<!ELEMENT element ((annotation)?, (complexType | simpleType)?, (unique | key | keyref)*)> <!ATTLIST element type CDATA #IMPLIED name CDATA #IMPLIED ref CDATA #IMPLIED minOccurs (1 | 0 ) #IMPLIED maxOccurs CDATA #IMPLIED id ID #IMPLIED nullable (true | false ) 'false' default CDATA #IMPLIED fixed CDATA #IMPLIED >
The name attribute is the name of the element. The name attribute must follow all the rules defined for DTD element names. You can define your element using a complexType element, a simpleType element, or a type attribute. The type attribute and either the simpleType element or the complexType element are mutually exclusive. If you are declaring a data type, then one and only one of these must be used for the datatype declaration to be valid.
The type attribute
The type attribute associates either a simple or complex data type with an element. As we've seen, simple data types are either the predefined simple data types or simple data types you define based on these predefined simple data types. Complex data types can be used to associate attributes, elements, or a combination of both to an element. For example, you can declare the simple data type String24 and associate it with the customerName element, as shown here:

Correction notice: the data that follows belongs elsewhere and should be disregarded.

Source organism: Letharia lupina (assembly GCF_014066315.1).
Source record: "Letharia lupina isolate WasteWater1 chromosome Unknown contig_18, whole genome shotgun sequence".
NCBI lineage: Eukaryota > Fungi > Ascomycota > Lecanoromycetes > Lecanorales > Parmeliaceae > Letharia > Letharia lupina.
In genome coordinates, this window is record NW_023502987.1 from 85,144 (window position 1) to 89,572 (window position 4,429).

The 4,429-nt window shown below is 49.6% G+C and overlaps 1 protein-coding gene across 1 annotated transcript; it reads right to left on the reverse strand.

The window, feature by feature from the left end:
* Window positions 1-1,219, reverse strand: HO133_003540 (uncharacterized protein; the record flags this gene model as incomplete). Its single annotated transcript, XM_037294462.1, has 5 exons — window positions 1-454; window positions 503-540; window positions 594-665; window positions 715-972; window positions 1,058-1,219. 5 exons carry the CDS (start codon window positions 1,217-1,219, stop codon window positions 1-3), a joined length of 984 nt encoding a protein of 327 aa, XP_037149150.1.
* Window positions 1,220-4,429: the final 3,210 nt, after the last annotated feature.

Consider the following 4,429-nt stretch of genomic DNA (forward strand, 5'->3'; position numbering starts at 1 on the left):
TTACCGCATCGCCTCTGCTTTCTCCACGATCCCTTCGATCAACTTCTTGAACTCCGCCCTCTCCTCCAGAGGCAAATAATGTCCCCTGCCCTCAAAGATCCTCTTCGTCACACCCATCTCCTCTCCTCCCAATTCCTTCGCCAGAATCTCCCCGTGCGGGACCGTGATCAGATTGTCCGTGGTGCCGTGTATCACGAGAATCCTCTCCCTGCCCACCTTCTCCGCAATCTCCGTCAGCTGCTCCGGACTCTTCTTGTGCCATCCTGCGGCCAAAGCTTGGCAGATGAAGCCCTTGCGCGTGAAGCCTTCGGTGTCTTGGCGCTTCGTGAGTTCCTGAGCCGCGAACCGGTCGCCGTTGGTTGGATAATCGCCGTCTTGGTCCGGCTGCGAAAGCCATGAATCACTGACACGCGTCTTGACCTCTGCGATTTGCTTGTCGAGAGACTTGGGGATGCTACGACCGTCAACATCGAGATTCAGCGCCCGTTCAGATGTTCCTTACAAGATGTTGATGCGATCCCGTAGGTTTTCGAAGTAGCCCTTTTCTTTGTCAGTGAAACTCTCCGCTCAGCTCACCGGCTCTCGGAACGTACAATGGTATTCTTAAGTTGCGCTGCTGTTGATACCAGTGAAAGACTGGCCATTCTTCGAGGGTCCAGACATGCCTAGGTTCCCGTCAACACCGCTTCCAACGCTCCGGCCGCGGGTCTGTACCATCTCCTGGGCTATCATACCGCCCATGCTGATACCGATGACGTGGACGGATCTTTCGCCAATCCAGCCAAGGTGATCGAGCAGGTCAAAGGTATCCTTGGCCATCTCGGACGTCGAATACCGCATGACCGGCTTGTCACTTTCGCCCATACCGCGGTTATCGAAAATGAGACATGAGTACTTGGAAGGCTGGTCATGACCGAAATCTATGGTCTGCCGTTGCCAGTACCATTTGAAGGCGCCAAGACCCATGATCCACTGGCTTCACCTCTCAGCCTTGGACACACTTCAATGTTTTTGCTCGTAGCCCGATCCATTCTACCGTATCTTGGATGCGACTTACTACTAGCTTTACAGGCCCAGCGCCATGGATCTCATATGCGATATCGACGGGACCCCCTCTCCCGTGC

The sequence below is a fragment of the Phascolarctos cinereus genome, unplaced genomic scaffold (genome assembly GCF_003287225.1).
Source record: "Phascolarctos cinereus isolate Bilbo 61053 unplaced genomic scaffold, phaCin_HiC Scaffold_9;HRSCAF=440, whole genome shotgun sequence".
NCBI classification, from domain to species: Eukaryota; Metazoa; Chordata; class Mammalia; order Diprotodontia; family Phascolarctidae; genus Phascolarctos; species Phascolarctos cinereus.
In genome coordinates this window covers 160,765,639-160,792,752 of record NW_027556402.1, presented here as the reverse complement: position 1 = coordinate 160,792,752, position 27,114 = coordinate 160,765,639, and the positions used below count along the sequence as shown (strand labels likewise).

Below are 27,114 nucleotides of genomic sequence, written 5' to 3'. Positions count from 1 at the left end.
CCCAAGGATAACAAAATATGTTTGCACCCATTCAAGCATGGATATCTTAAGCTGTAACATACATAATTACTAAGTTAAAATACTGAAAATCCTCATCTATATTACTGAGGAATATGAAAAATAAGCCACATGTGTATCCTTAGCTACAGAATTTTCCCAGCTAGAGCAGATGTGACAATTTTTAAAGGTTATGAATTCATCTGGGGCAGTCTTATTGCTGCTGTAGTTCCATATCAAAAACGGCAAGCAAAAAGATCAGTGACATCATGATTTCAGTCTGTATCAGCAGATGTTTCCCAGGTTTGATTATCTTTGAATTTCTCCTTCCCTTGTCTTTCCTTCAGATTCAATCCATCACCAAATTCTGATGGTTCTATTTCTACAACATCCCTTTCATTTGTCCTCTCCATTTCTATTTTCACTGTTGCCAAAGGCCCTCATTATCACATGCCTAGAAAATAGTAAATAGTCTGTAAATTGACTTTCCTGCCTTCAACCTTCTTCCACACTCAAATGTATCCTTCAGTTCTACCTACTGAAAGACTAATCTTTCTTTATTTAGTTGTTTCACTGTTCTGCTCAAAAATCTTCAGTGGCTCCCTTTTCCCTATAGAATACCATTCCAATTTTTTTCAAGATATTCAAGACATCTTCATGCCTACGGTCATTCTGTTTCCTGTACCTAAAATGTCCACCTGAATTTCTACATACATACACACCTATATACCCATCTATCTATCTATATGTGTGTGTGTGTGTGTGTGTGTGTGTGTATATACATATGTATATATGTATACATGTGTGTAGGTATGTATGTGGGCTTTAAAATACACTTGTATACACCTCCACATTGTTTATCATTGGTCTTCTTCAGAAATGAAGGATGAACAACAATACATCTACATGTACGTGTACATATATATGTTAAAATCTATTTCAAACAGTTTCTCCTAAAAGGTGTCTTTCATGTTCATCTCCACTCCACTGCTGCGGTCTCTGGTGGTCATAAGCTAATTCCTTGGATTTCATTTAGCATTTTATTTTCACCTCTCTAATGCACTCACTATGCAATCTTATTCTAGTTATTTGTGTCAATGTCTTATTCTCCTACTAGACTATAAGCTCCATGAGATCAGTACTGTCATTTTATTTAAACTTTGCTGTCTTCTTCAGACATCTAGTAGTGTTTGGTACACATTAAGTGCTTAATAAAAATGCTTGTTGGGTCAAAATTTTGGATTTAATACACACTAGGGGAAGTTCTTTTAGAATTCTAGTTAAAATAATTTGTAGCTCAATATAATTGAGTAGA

<simpleType name="String24" base="string"> <maxLength= "24"/ > <minLength = "0"/> </simpleType> <element name = "customerName" type = "String24"/>
In this case, you have created a data type named String24 that has a length between 0 and 24 characters. This data type is then used in the element declaration, which means that the customerName element will be a string that is between 0 and 24 characters.
The customerName declaration uses document scope, meaning that all elements in the document can see the String24 data type. The type attribute can be used to assign either a complex or a simple data type with document scope to an element.updated